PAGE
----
Once upon a time, exactly a 100 years ago, a genius of a writer was born, who was to change lives of several children through his stories. If he were alive, celebrated writer Roald Dahl would be 100 years old today, a day that’s celebrated as the Roald Dahl Day across the globe, with much fanfare. As the world celebrates the Roald Dahl Day today, we get talking to his wife Felicity Dahl.
Felicity, how does it feel for you to be in the Roald Dahl 100 year – with global celebrations to mark Roald’s enduring powers as a storyteller?
I’m just overwhelmed at the amazing tributes he is being paid by his readers and the literary world but so saddened that he is not here to witness it . I am so proud of him and the recognition he is being given.
What qualities in Roald’s works do you think are key to the way he connects so strongly with generation after generation of young readers?
Humour definitely. Also his subversiveness and, through his close observations of people, he was a master of character depiction. He told the reader things about the characters that were sometimes obscure or private as if he was sharing a secret - thus creating an unusually strong between writer and reader.
What was it like living with him day-to-day when he was working on a book?
He was extremely disciplined. A blank page on his writing board haunted him, especially after finishing a book. His hours were regular and he always took Hemingway’s advice – “stop when the going is good. This would always make it easier to return to it the next morning.” Living with him was more fun than anyone could ever imagine.
Food, especially chocolate, features prominently in Roald’s stories for young people. What were his favourite foods to eat in real life?
Prawns, new potatoes - dug freshly from the garden and served hot with butter and parsley, shellfish, a dover sole, Chlodnik (a cold Polish beetroot and lobster soup made by an ancient Polish chef in the kitchen of the most beautiful gambling club in the world), grouse and of course every meal had to end with a piece of chocolate. Chocolate truffles from Prestat, Kit Kats and Smarties.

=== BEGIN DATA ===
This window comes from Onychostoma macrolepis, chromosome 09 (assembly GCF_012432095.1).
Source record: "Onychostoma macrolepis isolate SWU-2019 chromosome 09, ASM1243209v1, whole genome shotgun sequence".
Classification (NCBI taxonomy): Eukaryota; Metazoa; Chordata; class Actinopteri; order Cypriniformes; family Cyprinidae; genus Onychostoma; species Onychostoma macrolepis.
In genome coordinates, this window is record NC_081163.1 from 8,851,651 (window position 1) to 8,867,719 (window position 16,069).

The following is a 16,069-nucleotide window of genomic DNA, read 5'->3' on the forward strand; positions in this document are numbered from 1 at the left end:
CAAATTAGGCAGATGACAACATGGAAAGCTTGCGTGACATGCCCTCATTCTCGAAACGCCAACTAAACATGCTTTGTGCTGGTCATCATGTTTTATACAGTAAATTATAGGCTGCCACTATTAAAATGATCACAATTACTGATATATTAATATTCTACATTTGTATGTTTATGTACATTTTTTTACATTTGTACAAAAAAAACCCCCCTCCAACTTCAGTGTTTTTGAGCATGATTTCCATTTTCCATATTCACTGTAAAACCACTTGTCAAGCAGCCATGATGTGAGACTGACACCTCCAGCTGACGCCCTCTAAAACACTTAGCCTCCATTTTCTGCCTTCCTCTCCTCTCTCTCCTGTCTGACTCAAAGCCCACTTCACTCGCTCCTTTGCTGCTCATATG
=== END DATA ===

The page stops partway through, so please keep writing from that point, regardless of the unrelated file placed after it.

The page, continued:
Mischief is another key characteristic of Roald’s work. Can you share with us how a mischievous streak evidenced itself within his life?
He was a good sportsman. While at Repton School, he was a member of the hockey team. One day he took the rubber sleeve off his stick, bound it with copper wire, replaced the rubber sleeve, struck a ball, and it went for miles. Unfortunately, he was caught out by the sports master who picked up his stick and of course was amazed at its weight, whereupon he was accused of cheating. I think instead he should have been awarded for his powers of invention here!
Do you have a favourite amongst his stories?
James and the Giant Peach because it is a story of huge imagination, immense courage and shows us how important in life our choice of friends is. And it’s also surely a perfect way to travel!
Roald created so many memorable characters. Which is your favourite?
Difficult question! The Vicar of Nibbleswick is particularly close to my heart as is Esio Trot, the four-legged matchmaker. I would also have to include Mr and Mrs Twit and the horrible Trunchbull. Last but not the least, The Giraffe, the Pelly and Me gang for achieving a great sweet shop – something I so wanted to have when I was a child.
•British novelist-poet Roald Dahl was a screenwriter, and fighter pilot.
•He was reportedly a British spy in America, who is known to have slept around with many women to extract information and further the cause.
•Felicity Dahl, in an interview called him the “sexiest seducer in Washington”.
•He married Oscar winner American actor Patricia Neal on 2 July 1953.
•In 1983, he married Felicity Dahl, with whom he has had a long-standing affair that reportedly led to divorce with the first wife.
•His books have sold more than 250 million copies worldwide.
•Oxford has come out with an Oxford Roald Dahl Dictionary that has words that Roald Dahl had created.